Back in early 2020 when the pandemic hit, I was completely and utterly unemployed.
I had just quit my day job a few months earlier in November 2019 to pursue my side-hustle-turned-business in a full-time capacity - and I was making plans with my business partner to take it to the next level.
But the timing couldn’t be worse - only a few months later, Ms. Corona hit and my business was one of her casualties; it had already struggled to find a product-market fit for the last two years, and the pandemic was the final nail in the coffin.
So I found myself out of work, with no business, no job, and no opportunity to freelance.
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All the companies I previously worked for were struggling to survive, their clients had dropped off and they had cut most of their staff to decrease their costs.
So while everyone was trying to figure out this new situation (and stock up on toilet paper), I found myself with a lot of free time…
Part 1: “Have you tried this thing called TikTok?”
With all the new free time I had… I caved and made a TikTok account.
I was skeptical at first and needed a lot of convincing ("Isn’t it an app for dancing teens? Or funny people, of which I am neither?") but I made it with the encouragement of my business advisor who had mentioned it a couple of times in the past month.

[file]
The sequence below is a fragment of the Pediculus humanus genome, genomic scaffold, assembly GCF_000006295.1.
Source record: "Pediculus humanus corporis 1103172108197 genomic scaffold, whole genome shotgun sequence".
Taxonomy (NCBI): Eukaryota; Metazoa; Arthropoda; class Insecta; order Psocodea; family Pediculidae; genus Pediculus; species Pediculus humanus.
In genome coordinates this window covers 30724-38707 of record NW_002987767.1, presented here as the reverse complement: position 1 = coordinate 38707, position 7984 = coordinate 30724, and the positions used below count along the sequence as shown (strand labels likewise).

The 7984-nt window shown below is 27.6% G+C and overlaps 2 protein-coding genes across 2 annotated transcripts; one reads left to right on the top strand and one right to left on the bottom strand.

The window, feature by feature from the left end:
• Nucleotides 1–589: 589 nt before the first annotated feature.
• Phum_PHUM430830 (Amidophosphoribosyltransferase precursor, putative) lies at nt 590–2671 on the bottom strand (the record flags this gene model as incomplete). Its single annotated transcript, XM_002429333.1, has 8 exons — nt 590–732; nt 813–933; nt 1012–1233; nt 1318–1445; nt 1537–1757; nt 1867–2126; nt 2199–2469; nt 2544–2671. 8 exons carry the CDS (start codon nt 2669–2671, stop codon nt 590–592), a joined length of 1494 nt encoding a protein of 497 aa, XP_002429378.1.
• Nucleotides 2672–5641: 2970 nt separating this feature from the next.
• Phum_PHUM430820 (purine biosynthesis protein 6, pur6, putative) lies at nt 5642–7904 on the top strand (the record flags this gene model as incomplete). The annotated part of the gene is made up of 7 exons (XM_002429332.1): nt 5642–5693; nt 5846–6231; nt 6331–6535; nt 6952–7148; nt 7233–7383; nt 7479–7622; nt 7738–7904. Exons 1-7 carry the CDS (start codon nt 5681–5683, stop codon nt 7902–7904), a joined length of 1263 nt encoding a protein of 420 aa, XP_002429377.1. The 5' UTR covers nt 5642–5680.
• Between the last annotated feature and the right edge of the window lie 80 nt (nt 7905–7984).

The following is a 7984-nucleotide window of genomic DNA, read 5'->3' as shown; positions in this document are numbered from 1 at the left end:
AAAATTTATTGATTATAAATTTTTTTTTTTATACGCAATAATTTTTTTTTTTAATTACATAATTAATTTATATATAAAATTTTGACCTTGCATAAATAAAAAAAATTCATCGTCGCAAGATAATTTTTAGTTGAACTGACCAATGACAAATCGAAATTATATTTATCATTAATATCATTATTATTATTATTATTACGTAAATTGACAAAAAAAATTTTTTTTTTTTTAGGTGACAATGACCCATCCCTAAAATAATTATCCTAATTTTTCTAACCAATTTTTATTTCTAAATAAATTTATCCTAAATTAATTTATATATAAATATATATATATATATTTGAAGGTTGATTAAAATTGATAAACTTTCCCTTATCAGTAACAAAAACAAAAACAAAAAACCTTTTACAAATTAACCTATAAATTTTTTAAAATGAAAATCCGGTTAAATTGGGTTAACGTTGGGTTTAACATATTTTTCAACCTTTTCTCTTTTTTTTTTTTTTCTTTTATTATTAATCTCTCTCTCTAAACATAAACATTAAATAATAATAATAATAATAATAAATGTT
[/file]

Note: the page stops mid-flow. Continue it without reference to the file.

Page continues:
He said it was a platform I desperately needed to make content on.
"The beauty of TikTok is its algorithm," he said. "No matter how many followers you have, everyone has the same chance of becoming famous overnight."
Even with that very convincing prospect, I was skeptical; I had no content to post, so what value could I add? But my business advisor had seen some of the illustrations I had posted on my art Instagram account and said, “Just post videos of you drawing that stuff, you’ll find your niche.”
And he was right. But not in the way that either of us expected.
Part 2: Going viral for the first time (on the internet, not from COVID.)
My very first TikTok post was a drawing process video of Jennie from the band BlackPink.
Their single “How You Like That” had just dropped, and I was inspired by their concepts and photography.